Tag Archives: Fukushima Daiichi

How seawater could corrode nuclear fuel

Japan used seawater to cool nuclear fuel at the stricken Fukushima-Daiichi nuclear plant after the tsunami in March 2011 — and that was probably the best action to take at the time, says Professor Alexandra Navrotsky of the University of California, Davis.

But Navrotsky and others have since discovered a new way in which seawater can corrode nuclear fuel, forming uranium compounds that could potentially travel long distances, either in solution or as very small particles. The research team published its work Jan. 23 in the journal Proceedings of the National Academy of Sciences.

“This is a phenomenon that has not been considered before,” said Alexandra Navrotsky, distinguished professor of ceramic, earth and environmental materials chemistry. “We don’t know how much this will increase the rate of corrosion, but it is something that will have to be considered in future.”

Japan used seawater to avoid a much more serious accident at the Fukushima-Daiichi plant, and Navrotsky said, to her knowledge, there is no evidence of long-distance uranium contamination from the plant.

Uranium in nuclear fuel rods is in a chemical form that is “pretty insoluble” in water, Navrotsky said, unless the uranium is oxidized to uranium-VI — a process that can be facilitated when radiation converts water into peroxide, a powerful oxidizing agent.

Peter Burns, professor of civil engineering and geological sciences at the University of Notre Dame and a co-author of the new paper, had previously made spherical uranium peroxide clusters, rather like carbon “buckyballs,” that can dissolve or exist as solids.

In the new paper, the researchers show that in the presence of alkali metal ions such as sodium — for example, in seawater — these clusters are stable enough to persist in solution or as small particles even when the oxidizing agent is removed.

In other words, these clusters could form on the surface of a fuel rod exposed to seawater and then be transported away, surviving in the environment for months or years before reverting to more common forms of uranium, without peroxide, and settling to the bottom of the ocean. There is no data yet on how fast these uranium peroxide clusters will break down in the environment, Navrotsky said.

SOURCE:  http://www.physorg.com/news/2012-01-seawater-corrode-nuclear-fuel.html

Radiation, rust seen in tsunami-hit Japan reactor

The first look inside one of Japan’s tsunami-hit nuclear reactors showed radiation, steam and rusty metal surfaces scarred by 10 months’ exposure to high temperatures and humidity.

The steam-blurred photos taken by remote control Thursday found none of the reactor’s melted fuel but confirmed stable reactor temperature and showed no major damage or ruptures caused by the earthquake last March, said Junichi Matsumoto, spokesman for the plant operator, Tokyo Electric Power Co.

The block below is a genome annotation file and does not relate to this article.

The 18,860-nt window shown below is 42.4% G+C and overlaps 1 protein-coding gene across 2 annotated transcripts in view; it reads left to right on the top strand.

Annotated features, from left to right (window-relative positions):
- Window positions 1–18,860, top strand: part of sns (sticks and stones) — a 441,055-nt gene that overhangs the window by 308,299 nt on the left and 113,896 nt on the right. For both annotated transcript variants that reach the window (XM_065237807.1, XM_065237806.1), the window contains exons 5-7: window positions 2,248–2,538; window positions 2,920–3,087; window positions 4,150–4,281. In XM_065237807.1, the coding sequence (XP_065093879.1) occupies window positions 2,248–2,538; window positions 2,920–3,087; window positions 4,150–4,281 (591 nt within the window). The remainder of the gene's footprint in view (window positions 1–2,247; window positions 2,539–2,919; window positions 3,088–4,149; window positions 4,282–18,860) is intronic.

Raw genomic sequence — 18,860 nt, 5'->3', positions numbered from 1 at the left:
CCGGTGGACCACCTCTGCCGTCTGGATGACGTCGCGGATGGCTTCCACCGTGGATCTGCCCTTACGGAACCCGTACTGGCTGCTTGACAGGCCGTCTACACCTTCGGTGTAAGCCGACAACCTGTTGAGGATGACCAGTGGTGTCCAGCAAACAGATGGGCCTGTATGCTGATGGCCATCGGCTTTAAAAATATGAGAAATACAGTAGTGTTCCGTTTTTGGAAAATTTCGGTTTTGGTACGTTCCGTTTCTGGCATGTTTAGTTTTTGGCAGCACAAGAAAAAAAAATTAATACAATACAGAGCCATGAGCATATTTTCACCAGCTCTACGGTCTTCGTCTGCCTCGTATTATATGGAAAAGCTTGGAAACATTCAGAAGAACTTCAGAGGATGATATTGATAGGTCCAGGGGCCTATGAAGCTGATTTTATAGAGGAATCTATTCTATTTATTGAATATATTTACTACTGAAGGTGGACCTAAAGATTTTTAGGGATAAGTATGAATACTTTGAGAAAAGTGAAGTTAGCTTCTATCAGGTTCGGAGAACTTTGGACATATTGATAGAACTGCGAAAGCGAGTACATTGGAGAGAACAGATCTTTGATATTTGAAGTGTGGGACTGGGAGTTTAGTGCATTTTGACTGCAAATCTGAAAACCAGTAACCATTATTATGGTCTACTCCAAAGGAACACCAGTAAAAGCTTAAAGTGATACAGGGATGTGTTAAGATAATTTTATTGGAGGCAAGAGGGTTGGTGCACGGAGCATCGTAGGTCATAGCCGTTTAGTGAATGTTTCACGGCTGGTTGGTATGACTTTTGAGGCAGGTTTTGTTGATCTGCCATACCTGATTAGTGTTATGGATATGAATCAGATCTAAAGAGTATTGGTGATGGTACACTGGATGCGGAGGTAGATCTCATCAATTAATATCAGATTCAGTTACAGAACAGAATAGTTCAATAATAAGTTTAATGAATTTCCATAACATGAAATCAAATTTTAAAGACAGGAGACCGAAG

TEPCO workers inserted the endoscope — an industrial version of the kind of endoscope doctors use —through a hole in the beaker-shaped containment vessel at the Fukushima Dai-ichi plant’s No. 2 reactor, hoping the first look inside since the crisis would help them better assess reactor conditions and make repairs.

Results of the 70-minute operation were mixed.

Some parts that were photographed were not identifable, and experts are still trying to identify what the photos show, Matsumoto said. Radiation was apparent as it interferred with the electronic device and was visible as static on the images.

The photos also showed inner wall of the container heavily deteriorated after 10 months of exposure to high temperature and humidity, he said.

‘Given the harsh environment that we had to operate, we did quite well. It’s a first step,’ Matsumoto said. ‘But we could not spot any signs of fuel, unfortunately.’

He said it would take more time and a better technology to get to the melted fuel, most of which has fallen straight down into the area that the endoscope could not reach. TEPCO hopes to use the endoscope to look inside the two other reactors that had meltdowns but that also would require customization of the equipment and further reduction of radiation levels.

Better assessment will help workers know how best to plug holes and cracks in the containment vessel — a protective chamber outside the core — to contain radiation leaks and gradually work toward dismantling the reactors.

Three of six reactors at the Fukushima plant melted down after the March 11 earthquake and tsunami knocked out the plant’s cooling systems and set off the world’s worst nuclear accident since Chernobyl.

TEPCO and nuclear officials have said that melted fuel probably fell to the bottom of the core in each unit, most likely breaching the bottom of the core and falling into the primary containment vessel, some dropping to its concrete floor.

Experts have said those are simulation results and that exact location and condition of the fuel could not be known until they have a first-hand observation inside.

The probe Thursday successfully recorded the temperature inside the containment vessel at 44.7 Celsius (112 F), confirming it stayed below the boiling point and qualifying a ‘cold shutdown state,’ the stable condition that the government had declared in December despite skepticism from experts.

The probe failed to find the water surface, which indicate the water sits at lower-than-expected levels inside the primary containment vessel and questions the accuracy of the current water monitors, Matsumoto said.

The government has said that it would take 40 years until the Fukushima plant is fully decommissioned.

SOURCE: http://www.khaleejtimes.com/displayarticle.asp?xfile=data/international/2012/January/international_January715.xml&section=international&col=